Cain Draws Enthusiastic Supporters and Former Palin Supporters to Costco Book Signing

PENTAGON CITY, Va. — Republican presidential candidate and businessman Herman Cain, who has been surging in the polls and is now a top-tier candidate in the 2012 GOP presidential contest, appeared at a Northern Virginia Costco for a book signing.

With former vice presidential nominee Sarah Palin having decided not to run for president, Cain now finds himself running a wholesale, buzz-generating, unconventional campaign that Palin herself would have attempted. 

Cain told HUMAN EVENTS that those who enthusiastically supported Palin would find much in common with his candidacy, especially his penchant for going around the traditional political system. 

“Please take a look at Herman Cain…we have a lot in common, we share a lot of the same ideas,” Cain said. “And just like Sarah, i’m not afraid to challenge the status quo.”

Many who were in line at Costco to get their books signed by Cain told HUMAN EVENTS that they wanted Palin to enter the race but now are supporting Cain. 

Elaine Brown, a stage 4 cancer survivor who came from Culpepper, Virginia, said she liked Cain because he was not a career politician and had a business background.

“He is not a politician, I like that about him,” Brown said. “He solves problems, I like that.” 

Brown, though, said that because of Cain’s business dealings, he also “understands Wall Street,” but she added that “I think he understands business, I think he understands the people.” 

Anthony Riley, a Costco employee who works book signings, said that the enthusiasm for Cain’s event was greater than that for former first lady Laura Bush’s book signing in 2010.

Costco employees told HUMAN EVENTS that more than 500 books were sold and, as evidenced by Gallup polls that have shown Cain’s “positive intensity” score to be the highest among all the other candidates’ scores, those who got their book signed seemed much more enthusiastic and excited than at typical book signings held at Costco.

“I haven’t seen this much intense excitement since Hillary Clinton’s book signing,” Riley said, noting that Northern Virginia residents lean more to the left politically than the rest of Virginia and the country.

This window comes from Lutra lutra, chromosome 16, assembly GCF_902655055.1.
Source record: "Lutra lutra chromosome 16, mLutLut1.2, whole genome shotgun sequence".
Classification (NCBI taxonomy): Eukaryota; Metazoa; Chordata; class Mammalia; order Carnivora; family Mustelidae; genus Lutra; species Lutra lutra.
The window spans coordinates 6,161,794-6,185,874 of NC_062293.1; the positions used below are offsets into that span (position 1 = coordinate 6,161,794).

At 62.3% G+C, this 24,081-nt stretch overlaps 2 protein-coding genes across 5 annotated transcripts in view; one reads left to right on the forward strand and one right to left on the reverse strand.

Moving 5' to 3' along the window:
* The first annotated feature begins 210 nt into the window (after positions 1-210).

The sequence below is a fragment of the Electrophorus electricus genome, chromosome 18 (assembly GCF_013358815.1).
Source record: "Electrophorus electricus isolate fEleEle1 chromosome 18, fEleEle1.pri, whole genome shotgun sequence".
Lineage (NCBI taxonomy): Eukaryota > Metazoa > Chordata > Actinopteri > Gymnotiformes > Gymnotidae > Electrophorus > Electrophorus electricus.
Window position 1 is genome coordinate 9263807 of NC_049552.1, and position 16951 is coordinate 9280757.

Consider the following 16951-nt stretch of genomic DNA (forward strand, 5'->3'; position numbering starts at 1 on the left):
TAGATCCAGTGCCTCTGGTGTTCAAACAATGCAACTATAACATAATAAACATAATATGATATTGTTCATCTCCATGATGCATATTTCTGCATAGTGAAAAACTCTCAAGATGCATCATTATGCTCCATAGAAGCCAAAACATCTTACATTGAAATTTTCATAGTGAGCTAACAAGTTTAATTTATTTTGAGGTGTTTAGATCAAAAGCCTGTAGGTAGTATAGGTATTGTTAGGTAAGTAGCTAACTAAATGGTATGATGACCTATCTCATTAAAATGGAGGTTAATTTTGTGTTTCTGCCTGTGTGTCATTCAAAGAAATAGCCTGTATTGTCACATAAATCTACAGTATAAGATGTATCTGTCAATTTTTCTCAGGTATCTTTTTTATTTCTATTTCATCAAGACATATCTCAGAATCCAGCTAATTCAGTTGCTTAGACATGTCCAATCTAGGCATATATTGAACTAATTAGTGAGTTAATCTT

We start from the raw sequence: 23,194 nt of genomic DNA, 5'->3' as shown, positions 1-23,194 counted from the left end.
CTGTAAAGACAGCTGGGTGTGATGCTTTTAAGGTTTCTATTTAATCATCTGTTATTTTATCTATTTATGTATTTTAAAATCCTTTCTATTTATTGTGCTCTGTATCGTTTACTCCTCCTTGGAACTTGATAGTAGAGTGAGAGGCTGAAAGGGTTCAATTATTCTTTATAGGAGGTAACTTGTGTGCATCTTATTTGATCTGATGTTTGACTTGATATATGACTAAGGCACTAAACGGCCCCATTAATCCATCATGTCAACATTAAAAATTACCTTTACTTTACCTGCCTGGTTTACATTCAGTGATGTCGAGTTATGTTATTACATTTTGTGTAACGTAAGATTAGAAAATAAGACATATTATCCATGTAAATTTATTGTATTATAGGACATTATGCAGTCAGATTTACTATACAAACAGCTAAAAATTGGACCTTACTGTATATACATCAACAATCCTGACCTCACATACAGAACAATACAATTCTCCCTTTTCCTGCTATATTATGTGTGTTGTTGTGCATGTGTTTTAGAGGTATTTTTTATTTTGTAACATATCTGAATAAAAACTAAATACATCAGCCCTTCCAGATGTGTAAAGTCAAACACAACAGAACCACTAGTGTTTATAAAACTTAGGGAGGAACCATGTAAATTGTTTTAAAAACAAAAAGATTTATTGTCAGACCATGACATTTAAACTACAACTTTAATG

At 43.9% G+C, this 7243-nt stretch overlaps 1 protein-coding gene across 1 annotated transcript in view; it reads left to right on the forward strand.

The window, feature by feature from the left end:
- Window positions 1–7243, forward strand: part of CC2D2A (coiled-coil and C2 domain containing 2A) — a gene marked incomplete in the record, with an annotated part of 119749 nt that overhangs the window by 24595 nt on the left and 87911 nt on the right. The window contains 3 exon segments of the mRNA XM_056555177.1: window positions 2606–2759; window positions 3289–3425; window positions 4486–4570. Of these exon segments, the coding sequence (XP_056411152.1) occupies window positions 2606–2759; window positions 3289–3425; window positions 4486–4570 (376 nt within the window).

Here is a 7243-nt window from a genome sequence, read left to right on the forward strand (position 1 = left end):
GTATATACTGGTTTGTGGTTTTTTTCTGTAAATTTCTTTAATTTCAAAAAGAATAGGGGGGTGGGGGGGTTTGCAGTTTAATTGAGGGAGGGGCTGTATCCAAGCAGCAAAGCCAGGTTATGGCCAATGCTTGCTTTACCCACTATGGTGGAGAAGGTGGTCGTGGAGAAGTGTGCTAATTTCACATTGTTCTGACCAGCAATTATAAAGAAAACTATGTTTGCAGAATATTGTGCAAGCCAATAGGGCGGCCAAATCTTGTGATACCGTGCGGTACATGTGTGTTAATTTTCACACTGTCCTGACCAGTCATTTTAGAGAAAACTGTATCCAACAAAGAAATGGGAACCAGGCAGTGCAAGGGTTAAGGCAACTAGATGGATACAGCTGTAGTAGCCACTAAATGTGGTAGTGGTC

This is a testament to Cain’s contention that his supporters will not “defect” and more proof of his belief that his message, particularly his “9-9-9” plan can transcend race and geography. 

After the book signing, Cain called Laurence O’Donnell’s haranguing interview with him the night before “absurd.” In that interview, O’Donnell hectored Cain, in a show that many felt was offensive, for not participating in the civil rights movement as much as O’Donnell felt he should have.   

“It was as ridiculous as me asking him, ‘What were you doing when you were in kindergarten?,” Cain said. “His attempt failed in my opinion.” 

And while Cain said that his path to the nomination is to win South Carolina or Florida, after placing in the top-three in Iowa and New Hampshire, some have argued that Cain should be spending more time in Iowa, capitalizing on his recent surge to try and win one of the early states outright. 

On the other hand, Cain’s national book tour could increase his name identification even more and set him up for a two month blitz of retail campaigning.

As he answered questions underneath a “Costco Wholesale” banner, Cain told HUMAN EVENTS that the retail campaigning that he had done before his Florida straw poll win allowed his message to start cutting through.  

“I’ve been doing retail politics even before I have declared [my candidacy],” Cain told HUMAN EVENTS. “We’ve already been doing retail politics, and that is why my message has been resonating.” 

As he was boarding his bus after completing his book signing, three little girls ran up to Cain and asked him if he would invite them to the White House if he won. Cain stopped to speak to them, as the girls smiled widely.

“Of course,” said Cain, whose book is titled, This Is Herman Cain! My Journey To The White House, showing his wholesale and retail political skills.